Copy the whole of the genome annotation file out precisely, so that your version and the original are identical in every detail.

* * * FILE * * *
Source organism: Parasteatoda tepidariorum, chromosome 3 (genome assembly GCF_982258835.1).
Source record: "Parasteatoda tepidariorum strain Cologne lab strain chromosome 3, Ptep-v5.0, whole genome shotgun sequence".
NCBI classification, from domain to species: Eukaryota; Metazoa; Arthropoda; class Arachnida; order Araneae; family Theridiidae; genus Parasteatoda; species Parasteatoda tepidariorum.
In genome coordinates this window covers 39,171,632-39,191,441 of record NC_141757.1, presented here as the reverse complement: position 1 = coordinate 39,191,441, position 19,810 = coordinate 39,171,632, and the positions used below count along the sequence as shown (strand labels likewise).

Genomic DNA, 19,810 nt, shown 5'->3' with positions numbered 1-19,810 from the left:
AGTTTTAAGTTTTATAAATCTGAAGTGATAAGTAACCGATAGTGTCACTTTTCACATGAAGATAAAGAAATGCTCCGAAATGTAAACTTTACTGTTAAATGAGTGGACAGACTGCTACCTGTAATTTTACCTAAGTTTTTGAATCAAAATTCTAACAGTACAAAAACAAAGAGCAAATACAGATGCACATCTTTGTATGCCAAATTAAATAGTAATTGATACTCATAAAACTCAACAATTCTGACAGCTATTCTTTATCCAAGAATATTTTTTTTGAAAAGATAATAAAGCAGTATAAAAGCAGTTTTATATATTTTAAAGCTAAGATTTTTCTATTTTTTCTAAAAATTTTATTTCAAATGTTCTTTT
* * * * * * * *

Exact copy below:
Source organism: Parasteatoda tepidariorum, chromosome 3 (genome assembly GCF_982258835.1).
Source record: "Parasteatoda tepidariorum strain Cologne lab strain chromosome 3, Ptep-v5.0, whole genome shotgun sequence".
NCBI classification, from domain to species: Eukaryota; Metazoa; Arthropoda; class Arachnida; order Araneae; family Theridiidae; genus Parasteatoda; species Parasteatoda tepidariorum.
In genome coordinates this window covers 39,171,632-39,191,441 of record NC_141757.1, presented here as the reverse complement: position 1 = coordinate 39,191,441, position 19,810 = coordinate 39,171,632, and the positions used below count along the sequence as shown (strand labels likewise).

Genomic DNA, 19,810 nt, shown 5'->3' with positions numbered 1-19,810 from the left:
AGTTTTAAGTTTTATAAATCTGAAGTGATAAGTAACCGATAGTGTCACTTTTCACATGAAGATAAAGAAATGCTCCGAAATGTAAACTTTACTGTTAAATGAGTGGACAGACTGCTACCTGTAATTTTACCTAAGTTTTTGAATCAAAATTCTAACAGTACAAAAACAAAGAGCAAATACAGATGCACATCTTTGTATGCCAAATTAAATAGTAATTGATACTCATAAAACTCAACAATTCTGACAGCTATTCTTTATCCAAGAATATTTTTTTTGAAAAGATAATAAAGCAGTATAAAAGCAGTTTTATATATTTTAAAGCTAAGATTTTTCTATTTTTTCTAAAAATTTTATTTCAAATGTTCTTTT